How strict should it be
Another key aspect of the strategy is the adjustments that it drives. The entire team leverages it as their baseline understanding of testing and quality for a given set of sprints or the current release. If something changes, the team changes the strategy, without a great deal of formality or fanfare. In essence, it provides a framework for making changes and adjustments as the team executes towards their project goals. It serves as the focal point for these – change or adjustment discussions.
The software products that we build are, by nature, incremental and evolving. We need to have that in mind when creating the test strategy. We have to try to define how are we going to deal with functional increments, how to approach regression testing, how much unit testing we should do, and how detailed the test cases will be so they don’t become obsolete too soon. For all of the previous, we need to have a flexible approach that can adapt to frequent change without a lot of bureaucracy.
Are the Customer & Stakeholders involved in this process?
In a word – Yes!
Your customer participation and collaboration in the creation, maintenance and update of the test strategy is key for the success of the selected quality approaches.
Following a risk-based approach is one of the key success factors for testing in agile centric projects. Work with you customer to identify the product risks and prioritize them. Ask the customer for input / feedback on the different suggested testing approaches, make the customer aware of the implications of each approach and improve based on iterative and ongoing discussions.
Also, make sure you ask for input and feedback frequently during the project. Showing the results of the selected approaches, in whichever way you and your customer feel comfortable (test execution metrics, defect metrics, story related metrics, delivery metrics, etc.) is a good way to show how the selected approach is working. It will also be the baseline you and your customer can use to change, update, or improve your test strategy for future sprints & releases.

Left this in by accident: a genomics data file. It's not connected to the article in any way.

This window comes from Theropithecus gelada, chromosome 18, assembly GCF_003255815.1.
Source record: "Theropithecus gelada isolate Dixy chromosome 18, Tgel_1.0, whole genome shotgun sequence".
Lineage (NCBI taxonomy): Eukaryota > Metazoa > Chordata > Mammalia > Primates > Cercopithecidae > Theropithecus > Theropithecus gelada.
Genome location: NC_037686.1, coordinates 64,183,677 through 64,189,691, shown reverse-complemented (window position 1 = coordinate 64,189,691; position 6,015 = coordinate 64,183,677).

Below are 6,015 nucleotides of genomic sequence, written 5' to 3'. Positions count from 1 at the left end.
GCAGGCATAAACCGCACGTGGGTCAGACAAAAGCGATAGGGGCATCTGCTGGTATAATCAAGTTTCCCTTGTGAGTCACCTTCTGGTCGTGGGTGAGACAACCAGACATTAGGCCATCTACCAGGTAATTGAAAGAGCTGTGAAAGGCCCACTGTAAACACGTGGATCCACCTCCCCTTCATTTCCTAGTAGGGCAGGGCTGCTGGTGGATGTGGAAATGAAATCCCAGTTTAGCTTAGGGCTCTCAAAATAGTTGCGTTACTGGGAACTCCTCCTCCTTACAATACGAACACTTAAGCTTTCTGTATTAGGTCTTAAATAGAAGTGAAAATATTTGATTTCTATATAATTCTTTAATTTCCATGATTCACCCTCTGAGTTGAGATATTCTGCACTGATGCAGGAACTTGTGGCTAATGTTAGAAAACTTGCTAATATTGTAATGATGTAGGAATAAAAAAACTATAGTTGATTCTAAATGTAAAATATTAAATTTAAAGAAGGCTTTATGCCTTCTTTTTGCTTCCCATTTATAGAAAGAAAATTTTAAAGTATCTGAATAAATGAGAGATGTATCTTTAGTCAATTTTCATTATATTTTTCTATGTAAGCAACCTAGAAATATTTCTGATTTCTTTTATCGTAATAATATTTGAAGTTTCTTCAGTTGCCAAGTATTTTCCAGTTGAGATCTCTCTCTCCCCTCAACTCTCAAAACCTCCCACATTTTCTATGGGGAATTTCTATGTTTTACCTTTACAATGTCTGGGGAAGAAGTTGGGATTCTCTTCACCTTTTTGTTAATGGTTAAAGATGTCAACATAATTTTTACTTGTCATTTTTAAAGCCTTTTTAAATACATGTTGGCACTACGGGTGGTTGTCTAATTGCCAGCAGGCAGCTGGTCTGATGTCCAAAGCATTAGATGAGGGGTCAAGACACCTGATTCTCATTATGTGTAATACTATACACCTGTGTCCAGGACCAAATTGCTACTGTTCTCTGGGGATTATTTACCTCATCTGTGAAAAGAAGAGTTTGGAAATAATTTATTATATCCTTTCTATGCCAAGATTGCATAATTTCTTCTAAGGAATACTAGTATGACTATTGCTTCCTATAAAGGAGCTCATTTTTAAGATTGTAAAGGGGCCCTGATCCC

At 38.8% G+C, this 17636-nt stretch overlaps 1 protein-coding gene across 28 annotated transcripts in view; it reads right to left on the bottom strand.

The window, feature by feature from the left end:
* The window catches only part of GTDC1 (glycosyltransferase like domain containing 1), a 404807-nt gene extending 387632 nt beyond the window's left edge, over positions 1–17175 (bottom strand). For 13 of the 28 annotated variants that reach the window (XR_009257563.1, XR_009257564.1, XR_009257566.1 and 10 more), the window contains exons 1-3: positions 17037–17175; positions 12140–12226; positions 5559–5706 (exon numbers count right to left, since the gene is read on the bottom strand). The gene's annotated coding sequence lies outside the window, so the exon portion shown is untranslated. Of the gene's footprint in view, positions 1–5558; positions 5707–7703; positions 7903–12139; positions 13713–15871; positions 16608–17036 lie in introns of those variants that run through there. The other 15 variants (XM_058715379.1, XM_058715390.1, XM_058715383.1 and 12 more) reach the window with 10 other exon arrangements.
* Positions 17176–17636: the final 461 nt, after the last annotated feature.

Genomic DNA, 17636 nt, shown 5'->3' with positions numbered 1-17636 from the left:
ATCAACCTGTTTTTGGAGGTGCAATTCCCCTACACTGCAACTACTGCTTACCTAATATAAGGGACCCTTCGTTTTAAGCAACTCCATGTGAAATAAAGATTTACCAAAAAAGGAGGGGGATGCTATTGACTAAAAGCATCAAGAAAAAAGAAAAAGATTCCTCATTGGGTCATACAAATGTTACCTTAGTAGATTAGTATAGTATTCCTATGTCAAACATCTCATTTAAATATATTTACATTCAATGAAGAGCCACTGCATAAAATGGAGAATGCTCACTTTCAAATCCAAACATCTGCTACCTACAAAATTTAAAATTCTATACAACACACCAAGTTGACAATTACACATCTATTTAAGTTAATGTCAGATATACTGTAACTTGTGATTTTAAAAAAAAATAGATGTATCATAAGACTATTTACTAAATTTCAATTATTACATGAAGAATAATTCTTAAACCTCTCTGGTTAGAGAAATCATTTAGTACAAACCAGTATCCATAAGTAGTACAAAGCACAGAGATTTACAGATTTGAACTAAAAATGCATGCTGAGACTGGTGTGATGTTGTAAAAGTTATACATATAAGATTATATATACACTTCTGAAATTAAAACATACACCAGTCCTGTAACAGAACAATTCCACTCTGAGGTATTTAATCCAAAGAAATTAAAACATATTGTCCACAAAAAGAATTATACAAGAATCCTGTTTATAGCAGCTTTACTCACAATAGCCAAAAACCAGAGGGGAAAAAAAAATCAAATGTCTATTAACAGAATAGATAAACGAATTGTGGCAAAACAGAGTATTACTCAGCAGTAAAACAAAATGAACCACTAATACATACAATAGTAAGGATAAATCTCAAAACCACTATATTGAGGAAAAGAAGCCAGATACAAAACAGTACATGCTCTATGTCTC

Let’s see how my recommendation align with the Agile Manifesto
Individual and Interactions over processes and tools
The testing strategy is created by the team and is the result of their interactions.. It just tries to lay down a set of foundational agreements for the whole team regarding quality and testing.
Working software over comprehensive documentation
As you see the testing strategy is not comprehensive documentation. It is just a guide, an outline of what is to be done and how it should be done. It will help you make sure the software is working and working as expected.
Customer collaboration over contract negotiation
We need to view all the agile teams plans, including the test strategy and plan, as living things. As we discover things daily, we make appropriate adjustments based on team and customer collaboration.
Responding to change over following a plan
We are not setting a fixed plan, a day-by-day plan with specific milestones and resource assignation and leveling. Instead this is a roadmap or guide for achieving the team and customers goals. It allows the team to be flexible and adapt on the fly, but also serves as a baseline for discussion.
I hope this article made you think about the importance of planning within your agile teams, in this particular case, test planning towards quality and testing strategies. Even though we’re “Agile”, I think planning is an incredibly important task within agile teams.
And remember, it’s not the plans that are important. It’s the act of PLANNING as a TEAM that makes all the difference.